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A senior is helped inside a COVID-19 vaccination clinic, in Montreal, on March 8, 2021.

Ryan Remiorz/The Canadian Press

Quebec’s auditor general says it’s too early to say whether the government has taken advantage of the pandemic to spend lavishly, but she says her office has identified nine areas of concern.

Guylaine Leclerc told reporters Wednesday the nine pandemic-related files that will be audited include financial aid programs to businesses, spending on personal protective equipment and the impact of the thousands of surgeries that were delayed to make room for COVID-19 patients in hospitals.

“If we identified (these files), it’s because we considered they were sufficiently important,” she told reporters after releasing her annual report, adding that the health crisis led to a justified relaxation of the rules governing public spending.

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Leclerc says in her report Quebec will spend at least $21 billion by fiscal 2022-23 on costs related to the COVID-19 pandemic. She says $8 billion will be spent to support the health-care network, and about half that figure will go toward personal protective equipment.

Between March and November 2020 alone, she says the province spent half a billion dollars paying doctors to see patients virtually.

Quebec has also so far spent $2 billion trying to plug labour holes in the health network, Leclerc says, hiring thousands of orderlies to help at long-term care homes and raising their salaries.

Leclerc says the province has set aside $2 billion in subsidies to help companies survive the pandemic and another $3 billion in loans, while she says the state also advanced $3 billion worth of infrastructure projects to stimulate the economy during the health crisis.

Meanwhile, Quebec reported its first confirmed COVID-19 case involving a more contagious variant first detected in Brazil, known as P.1.

Authorities reported a total of 80 new variant cases confirmed through sequencing, including one in Montreal of the P.1 mutation. Quebec has reported a total of 335 confirmed variant cases. Of those, 235 involve the B.1.1.7 variant first detected in the United Kingdom and 97 involve the B.1.351 mutation first identified in South Africa.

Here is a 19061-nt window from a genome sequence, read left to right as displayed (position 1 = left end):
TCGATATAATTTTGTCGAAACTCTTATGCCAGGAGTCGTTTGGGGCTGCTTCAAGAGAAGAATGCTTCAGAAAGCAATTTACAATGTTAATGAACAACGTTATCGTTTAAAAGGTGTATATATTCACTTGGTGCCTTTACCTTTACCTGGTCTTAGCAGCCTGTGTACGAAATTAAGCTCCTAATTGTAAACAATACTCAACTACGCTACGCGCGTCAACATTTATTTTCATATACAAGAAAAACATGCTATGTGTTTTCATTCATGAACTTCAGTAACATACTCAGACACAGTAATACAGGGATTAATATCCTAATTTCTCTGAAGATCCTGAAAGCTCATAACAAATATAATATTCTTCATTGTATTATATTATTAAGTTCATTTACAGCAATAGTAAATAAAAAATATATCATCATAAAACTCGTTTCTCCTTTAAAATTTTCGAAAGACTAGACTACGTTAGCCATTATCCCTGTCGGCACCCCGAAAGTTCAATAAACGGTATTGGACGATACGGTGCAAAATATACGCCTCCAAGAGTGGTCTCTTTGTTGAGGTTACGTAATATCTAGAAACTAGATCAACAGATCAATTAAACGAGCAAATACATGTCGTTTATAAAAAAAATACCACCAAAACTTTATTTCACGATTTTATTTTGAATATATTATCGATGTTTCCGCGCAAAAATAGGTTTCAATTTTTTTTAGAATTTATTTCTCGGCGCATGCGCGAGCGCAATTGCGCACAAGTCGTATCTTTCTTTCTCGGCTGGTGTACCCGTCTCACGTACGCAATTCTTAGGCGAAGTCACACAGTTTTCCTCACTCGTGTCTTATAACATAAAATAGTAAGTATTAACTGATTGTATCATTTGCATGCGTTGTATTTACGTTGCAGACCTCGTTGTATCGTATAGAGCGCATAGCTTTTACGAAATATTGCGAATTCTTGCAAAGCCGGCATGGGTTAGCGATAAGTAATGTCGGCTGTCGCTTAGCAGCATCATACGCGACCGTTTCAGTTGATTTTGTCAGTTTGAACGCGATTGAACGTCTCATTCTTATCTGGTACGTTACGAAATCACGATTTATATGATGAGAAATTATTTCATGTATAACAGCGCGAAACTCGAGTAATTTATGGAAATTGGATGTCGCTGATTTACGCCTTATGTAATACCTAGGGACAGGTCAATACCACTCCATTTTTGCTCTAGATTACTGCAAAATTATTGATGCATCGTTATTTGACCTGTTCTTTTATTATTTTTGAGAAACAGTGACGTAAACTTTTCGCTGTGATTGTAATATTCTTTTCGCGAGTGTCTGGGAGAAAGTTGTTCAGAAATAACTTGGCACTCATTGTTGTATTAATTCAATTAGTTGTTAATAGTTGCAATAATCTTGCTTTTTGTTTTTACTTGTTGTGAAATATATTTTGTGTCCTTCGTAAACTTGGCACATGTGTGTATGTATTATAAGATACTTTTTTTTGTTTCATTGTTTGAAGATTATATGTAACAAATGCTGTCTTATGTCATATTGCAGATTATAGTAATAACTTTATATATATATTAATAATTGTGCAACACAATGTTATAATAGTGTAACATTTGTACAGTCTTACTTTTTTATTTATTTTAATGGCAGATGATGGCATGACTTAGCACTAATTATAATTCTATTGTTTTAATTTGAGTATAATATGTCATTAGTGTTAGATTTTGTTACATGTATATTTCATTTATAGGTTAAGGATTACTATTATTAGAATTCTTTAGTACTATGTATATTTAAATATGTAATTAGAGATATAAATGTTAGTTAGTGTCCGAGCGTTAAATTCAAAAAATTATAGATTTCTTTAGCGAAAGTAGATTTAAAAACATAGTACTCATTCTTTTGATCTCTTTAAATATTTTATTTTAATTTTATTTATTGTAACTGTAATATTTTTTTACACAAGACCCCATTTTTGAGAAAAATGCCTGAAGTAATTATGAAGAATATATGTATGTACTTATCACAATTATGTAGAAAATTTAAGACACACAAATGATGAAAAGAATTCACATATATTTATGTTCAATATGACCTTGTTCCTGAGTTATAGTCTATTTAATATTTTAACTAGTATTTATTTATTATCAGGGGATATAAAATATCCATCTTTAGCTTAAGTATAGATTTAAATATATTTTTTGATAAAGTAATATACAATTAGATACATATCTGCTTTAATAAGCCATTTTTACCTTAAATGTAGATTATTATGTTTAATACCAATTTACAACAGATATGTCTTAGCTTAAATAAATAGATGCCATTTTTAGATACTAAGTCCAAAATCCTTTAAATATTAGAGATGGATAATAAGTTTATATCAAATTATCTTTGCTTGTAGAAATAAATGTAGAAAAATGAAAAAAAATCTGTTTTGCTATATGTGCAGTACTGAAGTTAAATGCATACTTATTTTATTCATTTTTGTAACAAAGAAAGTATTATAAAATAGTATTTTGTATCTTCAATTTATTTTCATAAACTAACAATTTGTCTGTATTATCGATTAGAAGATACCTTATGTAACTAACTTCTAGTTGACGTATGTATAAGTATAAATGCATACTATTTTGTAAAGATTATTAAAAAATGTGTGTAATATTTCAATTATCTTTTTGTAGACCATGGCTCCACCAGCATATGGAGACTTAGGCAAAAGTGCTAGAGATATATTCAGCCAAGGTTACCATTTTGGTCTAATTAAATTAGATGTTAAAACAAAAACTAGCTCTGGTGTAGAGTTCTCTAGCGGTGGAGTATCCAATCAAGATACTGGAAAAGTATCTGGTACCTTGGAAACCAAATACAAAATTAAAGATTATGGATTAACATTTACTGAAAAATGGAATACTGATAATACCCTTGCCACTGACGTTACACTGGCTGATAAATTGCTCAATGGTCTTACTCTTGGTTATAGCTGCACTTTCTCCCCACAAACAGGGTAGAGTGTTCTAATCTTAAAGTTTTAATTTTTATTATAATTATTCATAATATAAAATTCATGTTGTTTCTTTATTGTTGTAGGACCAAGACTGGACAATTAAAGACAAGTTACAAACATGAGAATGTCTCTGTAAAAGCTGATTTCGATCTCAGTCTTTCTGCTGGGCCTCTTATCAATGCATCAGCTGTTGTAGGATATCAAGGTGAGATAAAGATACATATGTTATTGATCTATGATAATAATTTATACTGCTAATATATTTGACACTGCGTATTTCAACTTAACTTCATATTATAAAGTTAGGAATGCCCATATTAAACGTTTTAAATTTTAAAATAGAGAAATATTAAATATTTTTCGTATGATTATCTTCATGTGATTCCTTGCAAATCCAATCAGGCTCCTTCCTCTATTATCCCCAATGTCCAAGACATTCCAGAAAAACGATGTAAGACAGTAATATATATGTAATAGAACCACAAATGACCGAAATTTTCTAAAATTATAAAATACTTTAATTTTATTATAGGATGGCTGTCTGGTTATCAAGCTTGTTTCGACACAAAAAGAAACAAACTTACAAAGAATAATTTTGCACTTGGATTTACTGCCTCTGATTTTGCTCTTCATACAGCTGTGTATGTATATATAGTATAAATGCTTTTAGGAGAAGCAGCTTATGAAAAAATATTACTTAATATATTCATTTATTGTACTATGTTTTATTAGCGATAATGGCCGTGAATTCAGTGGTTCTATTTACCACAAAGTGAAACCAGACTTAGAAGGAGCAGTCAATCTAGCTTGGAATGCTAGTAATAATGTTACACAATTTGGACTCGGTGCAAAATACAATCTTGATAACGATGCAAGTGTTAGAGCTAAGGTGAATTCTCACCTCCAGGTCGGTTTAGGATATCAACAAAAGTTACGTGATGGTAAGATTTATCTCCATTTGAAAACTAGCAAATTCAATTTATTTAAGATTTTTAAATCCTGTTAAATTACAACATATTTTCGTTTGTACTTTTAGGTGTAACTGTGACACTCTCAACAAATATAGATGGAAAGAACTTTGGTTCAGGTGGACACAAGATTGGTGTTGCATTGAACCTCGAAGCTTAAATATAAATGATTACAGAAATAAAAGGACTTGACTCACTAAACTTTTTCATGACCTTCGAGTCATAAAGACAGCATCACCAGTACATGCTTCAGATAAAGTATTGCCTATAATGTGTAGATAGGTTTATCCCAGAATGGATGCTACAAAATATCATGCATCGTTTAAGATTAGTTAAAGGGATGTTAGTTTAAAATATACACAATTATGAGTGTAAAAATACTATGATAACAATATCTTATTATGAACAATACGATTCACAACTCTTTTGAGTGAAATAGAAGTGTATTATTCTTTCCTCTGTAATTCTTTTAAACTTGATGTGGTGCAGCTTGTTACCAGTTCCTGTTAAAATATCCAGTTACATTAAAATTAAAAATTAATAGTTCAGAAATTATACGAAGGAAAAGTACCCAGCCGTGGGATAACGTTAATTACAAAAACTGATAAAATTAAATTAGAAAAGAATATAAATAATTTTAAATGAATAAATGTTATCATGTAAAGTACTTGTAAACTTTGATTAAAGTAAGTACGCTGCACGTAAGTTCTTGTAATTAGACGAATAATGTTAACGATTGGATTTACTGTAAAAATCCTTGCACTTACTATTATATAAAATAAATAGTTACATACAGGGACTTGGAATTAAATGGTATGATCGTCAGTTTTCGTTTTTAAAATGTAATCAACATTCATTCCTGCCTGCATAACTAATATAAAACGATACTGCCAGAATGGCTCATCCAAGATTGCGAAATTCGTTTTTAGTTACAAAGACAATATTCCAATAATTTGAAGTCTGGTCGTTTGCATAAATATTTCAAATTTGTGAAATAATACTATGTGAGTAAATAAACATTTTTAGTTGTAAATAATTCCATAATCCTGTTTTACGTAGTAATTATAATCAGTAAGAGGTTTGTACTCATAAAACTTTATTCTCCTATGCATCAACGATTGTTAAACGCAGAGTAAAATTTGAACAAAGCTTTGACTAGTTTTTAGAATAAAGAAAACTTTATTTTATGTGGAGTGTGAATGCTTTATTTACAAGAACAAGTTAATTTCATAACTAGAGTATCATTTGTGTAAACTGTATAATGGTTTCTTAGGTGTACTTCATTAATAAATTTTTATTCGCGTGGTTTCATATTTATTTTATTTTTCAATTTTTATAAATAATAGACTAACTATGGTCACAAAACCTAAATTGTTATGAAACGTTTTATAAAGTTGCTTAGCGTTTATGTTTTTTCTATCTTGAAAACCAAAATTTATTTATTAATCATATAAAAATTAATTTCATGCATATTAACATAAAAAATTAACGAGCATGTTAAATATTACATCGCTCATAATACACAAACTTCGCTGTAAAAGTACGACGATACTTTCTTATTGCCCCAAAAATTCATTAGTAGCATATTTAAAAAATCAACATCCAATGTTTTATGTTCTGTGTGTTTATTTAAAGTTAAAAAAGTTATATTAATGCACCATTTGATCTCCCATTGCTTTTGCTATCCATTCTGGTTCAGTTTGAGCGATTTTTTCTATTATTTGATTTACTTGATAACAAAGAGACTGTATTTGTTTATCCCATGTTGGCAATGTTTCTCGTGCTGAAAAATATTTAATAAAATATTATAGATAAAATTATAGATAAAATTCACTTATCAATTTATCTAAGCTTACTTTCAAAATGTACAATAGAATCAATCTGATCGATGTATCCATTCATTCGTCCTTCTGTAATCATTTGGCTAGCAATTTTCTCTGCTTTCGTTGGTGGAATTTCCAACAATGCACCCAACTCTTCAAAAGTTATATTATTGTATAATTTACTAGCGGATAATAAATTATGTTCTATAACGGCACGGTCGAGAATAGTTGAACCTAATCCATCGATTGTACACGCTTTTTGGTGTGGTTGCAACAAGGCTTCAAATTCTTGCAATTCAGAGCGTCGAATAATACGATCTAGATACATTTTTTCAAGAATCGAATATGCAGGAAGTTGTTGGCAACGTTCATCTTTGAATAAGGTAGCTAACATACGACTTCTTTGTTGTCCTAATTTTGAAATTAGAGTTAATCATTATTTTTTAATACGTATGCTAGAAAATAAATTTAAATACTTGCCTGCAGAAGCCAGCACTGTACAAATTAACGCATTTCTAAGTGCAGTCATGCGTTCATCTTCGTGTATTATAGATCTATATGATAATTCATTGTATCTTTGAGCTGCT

Eight of the province’s 16 health regions have confirmed variant cases, led by Montreal with 193. The province has 1,570 presumptive cases of mutations.

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Earlier Wednesday, Quebec reported 792 new COVID-19 infections and 10 more deaths attributed to the novel coronavirus, including one in the past 24 hours. Health officials said hospitalizations rose by five, to 581, and 112 people are in intensive care, a rise of two.

The province says it administered 18,101 doses of COVID-19 vaccine Tuesday, for a total of 599,833, equalling about 7.1 per cent of the population.

COVID-19 vaccination appointments opened Wednesday for residents aged 70 and older across Quebec. Vaccines had previously only been accessible to people as young as 70 in Montreal and its northern suburb of Laval. Health Minister Christian Dube said Tuesday the arrival of more vaccine shipments could allow the government to open vaccination to people aged 65 and older in the Montreal area as soon as Thursday.

On Wednesday, Montreal health officials announced several thousand new appointment slots for residents 70 and older living on the island of Montreal.

Premier Francois Legault told reporters this week his hope is that once those over 65 are vaccinated, more health orders could be relaxed, including the ban on indoor private gatherings. Legault says seniors aged 65 and older have accounted for 80 per cent of hospitalizations and 95 per cent of deaths attributed to COVID-19 in Quebec.

Quebec has reported 294,652 infections and 10,503 deaths linked to the virus since the start of the pandemic. It has 6,964 active reported infections.

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The large number of COVID-19 infections in some places makes it more likely for new variants of the virus to emerge. Science Reporter Ivan Semeniuk explains how vaccines may not be as effective against these new strains, making it a race to control and track the spread of variants before they become a dangerous new outbreak. The Globe and Mail

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